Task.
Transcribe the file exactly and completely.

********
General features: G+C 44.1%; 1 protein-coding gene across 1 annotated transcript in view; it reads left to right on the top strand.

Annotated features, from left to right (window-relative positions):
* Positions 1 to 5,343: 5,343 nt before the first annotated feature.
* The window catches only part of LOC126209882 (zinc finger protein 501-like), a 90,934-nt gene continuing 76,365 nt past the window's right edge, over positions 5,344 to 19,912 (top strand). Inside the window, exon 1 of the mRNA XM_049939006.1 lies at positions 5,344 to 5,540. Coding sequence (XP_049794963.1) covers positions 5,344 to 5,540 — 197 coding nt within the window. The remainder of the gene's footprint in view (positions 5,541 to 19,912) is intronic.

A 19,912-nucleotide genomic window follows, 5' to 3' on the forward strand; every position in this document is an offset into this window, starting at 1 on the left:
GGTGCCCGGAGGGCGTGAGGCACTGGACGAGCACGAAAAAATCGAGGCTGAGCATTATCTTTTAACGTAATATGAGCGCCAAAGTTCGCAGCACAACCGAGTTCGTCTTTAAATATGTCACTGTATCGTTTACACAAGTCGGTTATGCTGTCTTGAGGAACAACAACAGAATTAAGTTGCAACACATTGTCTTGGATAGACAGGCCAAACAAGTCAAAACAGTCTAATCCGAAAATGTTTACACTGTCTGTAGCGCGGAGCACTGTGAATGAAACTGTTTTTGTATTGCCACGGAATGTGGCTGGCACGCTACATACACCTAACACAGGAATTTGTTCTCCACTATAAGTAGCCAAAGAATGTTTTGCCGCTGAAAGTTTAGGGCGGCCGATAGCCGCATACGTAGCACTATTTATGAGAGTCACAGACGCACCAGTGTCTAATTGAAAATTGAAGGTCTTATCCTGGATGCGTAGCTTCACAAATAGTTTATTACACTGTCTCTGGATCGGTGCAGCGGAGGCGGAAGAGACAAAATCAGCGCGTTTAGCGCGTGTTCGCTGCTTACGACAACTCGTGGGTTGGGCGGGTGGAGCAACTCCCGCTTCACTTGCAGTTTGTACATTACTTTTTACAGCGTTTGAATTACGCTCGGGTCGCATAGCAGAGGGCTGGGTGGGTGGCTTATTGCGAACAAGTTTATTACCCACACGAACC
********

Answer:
General features: G+C 44.1%; 1 protein-coding gene across 1 annotated transcript in view; it reads left to right on the top strand.

Annotated features, from left to right (window-relative positions):
* Positions 1 to 5,343: 5,343 nt before the first annotated feature.
* The window catches only part of LOC126209882 (zinc finger protein 501-like), a 90,934-nt gene continuing 76,365 nt past the window's right edge, over positions 5,344 to 19,912 (top strand). Inside the window, exon 1 of the mRNA XM_049939006.1 lies at positions 5,344 to 5,540. Coding sequence (XP_049794963.1) covers positions 5,344 to 5,540 — 197 coding nt within the window. The remainder of the gene's footprint in view (positions 5,541 to 19,912) is intronic.

A 19,912-nucleotide genomic window follows, 5' to 3' on the forward strand; every position in this document is an offset into this window, starting at 1 on the left:
GGTGCCCGGAGGGCGTGAGGCACTGGACGAGCACGAAAAAATCGAGGCTGAGCATTATCTTTTAACGTAATATGAGCGCCAAAGTTCGCAGCACAACCGAGTTCGTCTTTAAATATGTCACTGTATCGTTTACACAAGTCGGTTATGCTGTCTTGAGGAACAACAACAGAATTAAGTTGCAACACATTGTCTTGGATAGACAGGCCAAACAAGTCAAAACAGTCTAATCCGAAAATGTTTACACTGTCTGTAGCGCGGAGCACTGTGAATGAAACTGTTTTTGTATTGCCACGGAATGTGGCTGGCACGCTACATACACCTAACACAGGAATTTGTTCTCCACTATAAGTAGCCAAAGAATGTTTTGCCGCTGAAAGTTTAGGGCGGCCGATAGCCGCATACGTAGCACTATTTATGAGAGTCACAGACGCACCAGTGTCTAATTGAAAATTGAAGGTCTTATCCTGGATGCGTAGCTTCACAAATAGTTTATTACACTGTCTCTGGATCGGTGCAGCGGAGGCGGAAGAGACAAAATCAGCGCGTTTAGCGCGTGTTCGCTGCTTACGACAACTCGTGGGTTGGGCGGGTGGAGCAACTCCCGCTTCACTTGCAGTTTGTACATTACTTTTTACAGCGTTTGAATTACGCTCGGGTCGCATAGCAGAGGGCTGGGTGGGTGGCTTATTGCGAACAAGTTTATTACCCACACGAACC